Igorrote Village

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Igorrote Village
Type Exhibit
Park Section The Grove
Built 1907
Opened 1907
Closed 1908

The Igorrote Village was a returning exhibit that ran for the 1907 and 1908[1] seasons along the river on the west end of Olentangy Park.

First built in 1907, the Igorrote Village featured performers who "[represented] customs and manner of life, together with their houses,"[2] "real savages from the Philipines." They performed at the park after their time in St. Louis, Mo., and Portland, Oregon, August 24-September 7, 1907. The exhibit included straw-thatched huts, bamboo shelters, weaving, pottery, and pipe making. The shows included climbing trees, singing rebellious songs, and giving sham battles. [3] A lecturer explained to visitors the phases of the Bantoc Igorrote life.[4] Cho-Mag-Yai was called the "big chief of the wild head hunting, dog-eating people of the Igorrote Village." He said he was 62 and the village's best spear thrower. The Columbus Evening Dispatch reported, "he [saw] the advantage of an American occupation he lent his influence to the Americans and has since remained their staunch friend."[5] The publication also said the Igorrote Village "is...highly educational, illustrating the life of a people 4,000 years backward in the scale of civilization." The Ohio State Fair was unsure where to house them, so the Village set up along the Olentangy River, bringing 2,000 attendees on its opening Sunday.[6] On September 10, 1907, a "villager" gave birth to a baby boy, and the parents married as part of the show.[7]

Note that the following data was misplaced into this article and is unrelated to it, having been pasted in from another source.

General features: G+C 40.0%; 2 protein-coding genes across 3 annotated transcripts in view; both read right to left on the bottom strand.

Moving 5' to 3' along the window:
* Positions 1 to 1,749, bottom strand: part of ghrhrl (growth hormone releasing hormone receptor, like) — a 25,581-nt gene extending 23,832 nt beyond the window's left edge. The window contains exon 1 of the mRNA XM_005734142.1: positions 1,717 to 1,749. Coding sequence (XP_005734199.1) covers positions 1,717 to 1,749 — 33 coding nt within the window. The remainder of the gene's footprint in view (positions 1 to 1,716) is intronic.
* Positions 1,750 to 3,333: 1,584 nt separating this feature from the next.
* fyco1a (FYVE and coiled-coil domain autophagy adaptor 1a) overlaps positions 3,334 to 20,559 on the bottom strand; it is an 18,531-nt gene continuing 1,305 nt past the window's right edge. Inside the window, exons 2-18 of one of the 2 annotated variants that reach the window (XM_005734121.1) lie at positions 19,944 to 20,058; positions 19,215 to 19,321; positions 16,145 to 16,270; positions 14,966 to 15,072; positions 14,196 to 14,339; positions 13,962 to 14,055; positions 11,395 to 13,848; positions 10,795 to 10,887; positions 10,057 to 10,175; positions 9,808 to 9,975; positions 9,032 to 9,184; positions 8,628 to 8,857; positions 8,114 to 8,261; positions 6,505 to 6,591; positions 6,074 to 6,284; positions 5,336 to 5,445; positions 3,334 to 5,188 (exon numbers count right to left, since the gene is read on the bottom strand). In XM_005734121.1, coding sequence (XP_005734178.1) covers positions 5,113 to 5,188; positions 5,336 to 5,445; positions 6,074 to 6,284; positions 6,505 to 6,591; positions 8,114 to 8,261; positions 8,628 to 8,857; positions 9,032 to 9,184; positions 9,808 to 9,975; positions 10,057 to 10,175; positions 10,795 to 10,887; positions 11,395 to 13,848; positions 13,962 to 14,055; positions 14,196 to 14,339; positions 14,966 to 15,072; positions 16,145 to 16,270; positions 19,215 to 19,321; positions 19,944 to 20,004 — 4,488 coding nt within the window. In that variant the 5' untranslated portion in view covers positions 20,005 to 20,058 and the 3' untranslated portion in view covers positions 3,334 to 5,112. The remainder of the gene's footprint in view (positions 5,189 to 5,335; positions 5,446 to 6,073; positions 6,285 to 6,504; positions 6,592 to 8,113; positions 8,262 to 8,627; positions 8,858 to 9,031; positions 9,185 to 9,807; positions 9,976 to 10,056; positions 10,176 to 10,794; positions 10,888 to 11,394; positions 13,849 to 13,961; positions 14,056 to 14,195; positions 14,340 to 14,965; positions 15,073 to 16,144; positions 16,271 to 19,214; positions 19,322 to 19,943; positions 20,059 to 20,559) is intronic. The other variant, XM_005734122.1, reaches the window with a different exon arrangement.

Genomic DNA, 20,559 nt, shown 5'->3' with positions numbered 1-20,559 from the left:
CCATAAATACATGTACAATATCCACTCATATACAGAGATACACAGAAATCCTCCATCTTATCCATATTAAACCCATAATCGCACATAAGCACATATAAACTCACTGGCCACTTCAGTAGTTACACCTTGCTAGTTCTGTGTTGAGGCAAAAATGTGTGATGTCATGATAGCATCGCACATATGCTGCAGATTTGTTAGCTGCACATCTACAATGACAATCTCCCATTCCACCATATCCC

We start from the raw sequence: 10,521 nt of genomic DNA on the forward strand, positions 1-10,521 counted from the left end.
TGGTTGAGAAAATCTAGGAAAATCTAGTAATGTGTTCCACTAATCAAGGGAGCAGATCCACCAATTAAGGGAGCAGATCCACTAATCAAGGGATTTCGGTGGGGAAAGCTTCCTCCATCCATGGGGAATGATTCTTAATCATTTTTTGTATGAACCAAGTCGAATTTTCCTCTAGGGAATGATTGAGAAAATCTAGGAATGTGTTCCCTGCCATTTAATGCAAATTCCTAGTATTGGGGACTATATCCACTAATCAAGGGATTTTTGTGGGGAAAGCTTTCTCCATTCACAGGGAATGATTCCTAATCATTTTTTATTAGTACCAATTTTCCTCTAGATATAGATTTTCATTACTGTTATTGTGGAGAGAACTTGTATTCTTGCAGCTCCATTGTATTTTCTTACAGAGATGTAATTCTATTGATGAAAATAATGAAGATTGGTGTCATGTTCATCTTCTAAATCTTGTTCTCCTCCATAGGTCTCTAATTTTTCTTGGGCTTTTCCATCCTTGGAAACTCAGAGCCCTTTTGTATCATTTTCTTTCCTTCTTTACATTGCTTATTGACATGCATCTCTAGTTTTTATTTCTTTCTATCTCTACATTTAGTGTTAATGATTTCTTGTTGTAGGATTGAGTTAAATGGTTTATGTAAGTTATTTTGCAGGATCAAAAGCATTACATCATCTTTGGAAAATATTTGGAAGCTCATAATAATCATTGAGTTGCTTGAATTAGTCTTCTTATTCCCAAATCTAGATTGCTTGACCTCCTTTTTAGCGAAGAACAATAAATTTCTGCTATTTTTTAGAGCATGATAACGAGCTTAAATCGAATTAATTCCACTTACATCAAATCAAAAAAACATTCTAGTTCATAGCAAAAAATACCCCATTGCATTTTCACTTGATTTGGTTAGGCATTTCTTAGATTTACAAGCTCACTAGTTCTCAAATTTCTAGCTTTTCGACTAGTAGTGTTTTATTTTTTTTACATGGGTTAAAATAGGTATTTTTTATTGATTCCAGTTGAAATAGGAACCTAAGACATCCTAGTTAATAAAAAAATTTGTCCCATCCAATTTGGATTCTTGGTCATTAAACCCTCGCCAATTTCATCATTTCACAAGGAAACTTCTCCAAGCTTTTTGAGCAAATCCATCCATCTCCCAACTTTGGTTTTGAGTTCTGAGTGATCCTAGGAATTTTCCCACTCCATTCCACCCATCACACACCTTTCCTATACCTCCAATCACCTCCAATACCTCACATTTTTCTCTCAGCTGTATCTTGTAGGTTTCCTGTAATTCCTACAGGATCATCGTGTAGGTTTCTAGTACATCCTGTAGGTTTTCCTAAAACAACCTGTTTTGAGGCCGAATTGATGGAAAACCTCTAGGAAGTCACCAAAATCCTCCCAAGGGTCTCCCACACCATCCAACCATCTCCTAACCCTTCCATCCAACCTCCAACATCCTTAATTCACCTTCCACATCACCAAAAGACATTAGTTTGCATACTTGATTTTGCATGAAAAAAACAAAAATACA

1. "Doings At Olentangy Park." Marysville Journal-Tribute (Marysville, Ohio). 17 June 1908. Pg. 2.
  2. "Olentangy Park." Columbus Evening Dispatch. 20 August 1907. Pg. 4.
  3. "Wild People." Columbus Evening Dispatch. 22 August 1907. Pg. 4.
  4. "Olentangy Park and Attractions." The Marion Star (Marion, Ohio). 31 August 1907. Pg. 6.
  5. "Cho-Mag-Yai: Chief of Dog Eaters." Columbus Evening Dispatch. 24 August 1907. Pg. 4.
  6. "The Igorrotes." Columbus Evening Dispatch. 26 August 1907. Pg. 4.
  7. "Baby Arrives at Igorrote Village Amid Rejoicing." Columbus Evening Dispatch. 10 September 1907. Pg. 2.